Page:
Before I began Redemption this wouldn't have bothered me in the slightest. A whole week of no progress on a writing project? Meh, so what, I got a busy life. But that was before I got serious about my writing; before discovering Chuck Wendig's website and reading his tough-love blog posts about finishing what you start, before drawing up a proper timetable for myself and treating my writing like an actual job that I showed up and clocked in the hours for. Now there was a gaping hole over a week wide in my time spreadsheet and it was bothering the heck out of me.
Of course I didn't spend the whole week doing no writing at all. Even in hospital I managed to scribble in a notebook after a few days (turns out a cocktail of intravenous antibiotics and morphine makes for some crazy-ass dreams, and there's no way I was going to let them disappear into the ether.) Besides, when you've read all the books you have with you and the only other alternative is watching The Jeremy Kyle Show... hell, I'd copy out the bloody phone book rather than put myself through that. But I never wrote anything to do with Redemption in my notebook - in fact, it's fair to say I wrote about anything and everything other than that. And yet, the feeling that I should be never left me.
What kind of rubbish, non-motivational guilt is that? To berate yourself for being a slacker on your w-i-p, but then blatantly not do anything to fix the situation? Maybe I felt there wasn't anything 'useful' I could handwrite in a notebook about Redemption. Maybe I needed a break from it for that week - particularly since I spent most of it feeling like utter crap, so most of anything I wrote would probably have been equally crap. Or maybe... some subconscious part of me decided I needed to step away from the actual writing of the thing, and spend some time just thinking about the writing of it instead. Because I certainly did a lot of that.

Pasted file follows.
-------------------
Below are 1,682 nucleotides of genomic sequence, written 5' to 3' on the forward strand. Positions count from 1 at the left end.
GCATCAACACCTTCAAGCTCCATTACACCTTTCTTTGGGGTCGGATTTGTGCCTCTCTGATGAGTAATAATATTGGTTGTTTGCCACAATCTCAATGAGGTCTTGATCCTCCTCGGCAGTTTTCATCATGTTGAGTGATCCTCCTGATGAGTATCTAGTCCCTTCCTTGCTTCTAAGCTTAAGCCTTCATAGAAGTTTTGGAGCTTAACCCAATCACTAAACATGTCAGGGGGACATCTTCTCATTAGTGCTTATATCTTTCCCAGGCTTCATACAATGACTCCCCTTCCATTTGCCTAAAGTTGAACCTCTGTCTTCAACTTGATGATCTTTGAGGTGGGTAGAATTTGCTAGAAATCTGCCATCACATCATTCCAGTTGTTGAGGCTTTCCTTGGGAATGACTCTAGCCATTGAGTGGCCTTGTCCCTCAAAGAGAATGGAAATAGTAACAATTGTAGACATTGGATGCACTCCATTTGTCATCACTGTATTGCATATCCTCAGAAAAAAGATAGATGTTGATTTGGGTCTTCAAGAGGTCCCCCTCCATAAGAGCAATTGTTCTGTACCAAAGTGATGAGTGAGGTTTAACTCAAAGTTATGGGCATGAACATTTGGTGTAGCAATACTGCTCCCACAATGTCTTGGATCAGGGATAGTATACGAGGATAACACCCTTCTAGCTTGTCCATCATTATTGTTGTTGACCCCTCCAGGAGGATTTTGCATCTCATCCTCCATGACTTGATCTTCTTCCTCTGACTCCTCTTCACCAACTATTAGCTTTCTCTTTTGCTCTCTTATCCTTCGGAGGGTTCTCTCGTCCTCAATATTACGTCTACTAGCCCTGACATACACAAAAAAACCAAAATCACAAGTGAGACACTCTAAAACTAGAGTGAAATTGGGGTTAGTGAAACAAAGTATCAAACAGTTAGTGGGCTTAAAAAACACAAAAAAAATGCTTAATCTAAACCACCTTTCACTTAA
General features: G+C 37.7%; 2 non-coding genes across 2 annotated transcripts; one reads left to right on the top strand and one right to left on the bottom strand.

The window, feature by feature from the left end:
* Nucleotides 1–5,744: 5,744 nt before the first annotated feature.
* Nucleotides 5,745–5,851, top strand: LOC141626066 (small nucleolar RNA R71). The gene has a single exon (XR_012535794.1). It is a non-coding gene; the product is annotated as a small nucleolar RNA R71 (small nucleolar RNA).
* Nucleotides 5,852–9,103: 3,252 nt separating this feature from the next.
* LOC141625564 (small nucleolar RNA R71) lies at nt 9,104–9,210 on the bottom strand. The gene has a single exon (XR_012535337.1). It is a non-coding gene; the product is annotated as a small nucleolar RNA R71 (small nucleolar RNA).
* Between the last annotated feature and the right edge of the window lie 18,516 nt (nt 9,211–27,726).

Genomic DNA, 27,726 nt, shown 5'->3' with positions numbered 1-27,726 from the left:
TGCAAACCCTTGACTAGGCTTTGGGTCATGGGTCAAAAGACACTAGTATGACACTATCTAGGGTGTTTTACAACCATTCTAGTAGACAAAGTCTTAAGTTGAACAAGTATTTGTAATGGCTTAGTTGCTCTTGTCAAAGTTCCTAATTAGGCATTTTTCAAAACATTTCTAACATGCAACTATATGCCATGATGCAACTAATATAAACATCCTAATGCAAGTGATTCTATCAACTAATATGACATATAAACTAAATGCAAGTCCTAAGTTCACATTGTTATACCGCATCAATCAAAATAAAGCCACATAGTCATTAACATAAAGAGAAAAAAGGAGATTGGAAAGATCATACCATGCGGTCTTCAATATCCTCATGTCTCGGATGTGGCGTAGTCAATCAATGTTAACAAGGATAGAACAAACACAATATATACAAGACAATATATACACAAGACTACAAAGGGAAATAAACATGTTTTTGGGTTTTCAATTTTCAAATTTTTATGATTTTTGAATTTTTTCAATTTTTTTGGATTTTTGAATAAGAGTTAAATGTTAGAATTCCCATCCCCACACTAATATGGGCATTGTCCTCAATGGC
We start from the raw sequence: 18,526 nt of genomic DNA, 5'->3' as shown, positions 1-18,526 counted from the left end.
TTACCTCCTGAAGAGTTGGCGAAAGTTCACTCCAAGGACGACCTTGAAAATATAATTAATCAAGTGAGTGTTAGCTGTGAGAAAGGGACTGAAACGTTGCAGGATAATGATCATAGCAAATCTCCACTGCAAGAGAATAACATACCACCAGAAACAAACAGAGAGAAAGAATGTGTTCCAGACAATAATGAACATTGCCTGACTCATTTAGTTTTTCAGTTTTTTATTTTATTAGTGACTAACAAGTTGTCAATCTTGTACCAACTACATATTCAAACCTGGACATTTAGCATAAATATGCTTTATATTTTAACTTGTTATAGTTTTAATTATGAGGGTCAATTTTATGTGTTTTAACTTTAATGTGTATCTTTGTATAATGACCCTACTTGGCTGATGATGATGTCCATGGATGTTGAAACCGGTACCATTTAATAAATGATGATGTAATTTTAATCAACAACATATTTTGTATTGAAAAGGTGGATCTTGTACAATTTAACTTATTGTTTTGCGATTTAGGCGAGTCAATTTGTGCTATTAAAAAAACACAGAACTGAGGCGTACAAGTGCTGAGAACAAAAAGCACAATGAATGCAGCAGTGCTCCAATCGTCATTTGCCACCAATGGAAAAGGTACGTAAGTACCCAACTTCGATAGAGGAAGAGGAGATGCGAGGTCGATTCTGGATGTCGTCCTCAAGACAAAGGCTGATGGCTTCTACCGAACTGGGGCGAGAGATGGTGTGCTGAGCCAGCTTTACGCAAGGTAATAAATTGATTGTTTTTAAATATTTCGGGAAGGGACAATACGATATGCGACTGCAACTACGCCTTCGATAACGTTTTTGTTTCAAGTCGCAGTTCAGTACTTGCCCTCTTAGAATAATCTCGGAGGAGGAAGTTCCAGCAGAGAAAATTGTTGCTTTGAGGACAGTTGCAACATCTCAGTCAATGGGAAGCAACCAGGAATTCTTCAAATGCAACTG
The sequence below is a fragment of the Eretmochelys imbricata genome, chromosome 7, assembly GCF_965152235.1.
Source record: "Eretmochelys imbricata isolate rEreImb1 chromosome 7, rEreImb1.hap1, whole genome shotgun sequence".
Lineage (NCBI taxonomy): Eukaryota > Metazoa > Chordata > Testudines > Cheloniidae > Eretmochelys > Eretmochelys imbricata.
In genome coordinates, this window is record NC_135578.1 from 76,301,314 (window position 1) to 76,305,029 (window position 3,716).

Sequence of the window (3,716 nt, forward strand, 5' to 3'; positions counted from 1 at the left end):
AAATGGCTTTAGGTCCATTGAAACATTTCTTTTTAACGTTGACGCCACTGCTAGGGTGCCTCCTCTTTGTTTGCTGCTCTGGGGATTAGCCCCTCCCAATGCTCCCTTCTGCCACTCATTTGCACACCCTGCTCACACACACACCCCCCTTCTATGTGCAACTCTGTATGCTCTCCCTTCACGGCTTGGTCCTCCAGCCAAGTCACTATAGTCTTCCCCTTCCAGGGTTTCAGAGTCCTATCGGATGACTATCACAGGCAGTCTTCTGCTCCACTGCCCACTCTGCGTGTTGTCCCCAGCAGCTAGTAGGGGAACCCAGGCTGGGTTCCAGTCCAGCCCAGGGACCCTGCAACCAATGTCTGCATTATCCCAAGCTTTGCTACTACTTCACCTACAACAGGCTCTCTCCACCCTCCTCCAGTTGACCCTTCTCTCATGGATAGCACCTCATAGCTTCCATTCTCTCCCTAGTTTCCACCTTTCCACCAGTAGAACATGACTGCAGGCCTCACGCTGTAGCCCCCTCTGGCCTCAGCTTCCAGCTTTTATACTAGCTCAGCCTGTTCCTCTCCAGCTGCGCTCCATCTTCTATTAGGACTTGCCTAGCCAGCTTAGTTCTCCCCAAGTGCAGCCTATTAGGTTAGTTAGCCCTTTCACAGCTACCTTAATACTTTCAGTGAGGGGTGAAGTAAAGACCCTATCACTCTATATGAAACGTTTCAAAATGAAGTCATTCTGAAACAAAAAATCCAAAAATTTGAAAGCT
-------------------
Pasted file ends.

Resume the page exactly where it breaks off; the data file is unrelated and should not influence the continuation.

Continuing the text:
In every project - whether it's an architectural design for a building, the computer code for a software program or the order of events in a surgical procedure - there comes a moment when the person in charge has to step back and take a broad look at it from above, seeing the whole thing all at once from a godly overview. My moment for that just happened to coincide nicely with being very ill in hospital (or, more likely, forced me to take that moment at that time.)
Or maybe... it really doesn't matter and I should chill the heck out.
Do I need a boatload of excuses (even good ones) to justify taking a week off? Of course not. And that's what I've learned from this experience. Life just gets in the way sometimes - for all of us. And when that happens, beating ourselves up over the things we haven't achieved just saps our confidence when it comes to getting back on track. Everyone deserves a holiday at some point - yep, even writers. And while mine wasn't the kind to get me writing 'wish you were here' postcards to friends and family, it took me away from my normal routine for a bit (I certainly didn't miss the housework!) Once you have schedules and goals for your writing it's easy to pin all your expectations on them, so that falling behind even a little bit can feel like a downhill free-wheel to failure. It isn't. Just put the wheels back on and carry on trucking. Forget the past - tomorrow is another chance to start anew.
Even if you have to do it with one leg propped up on a cooler box.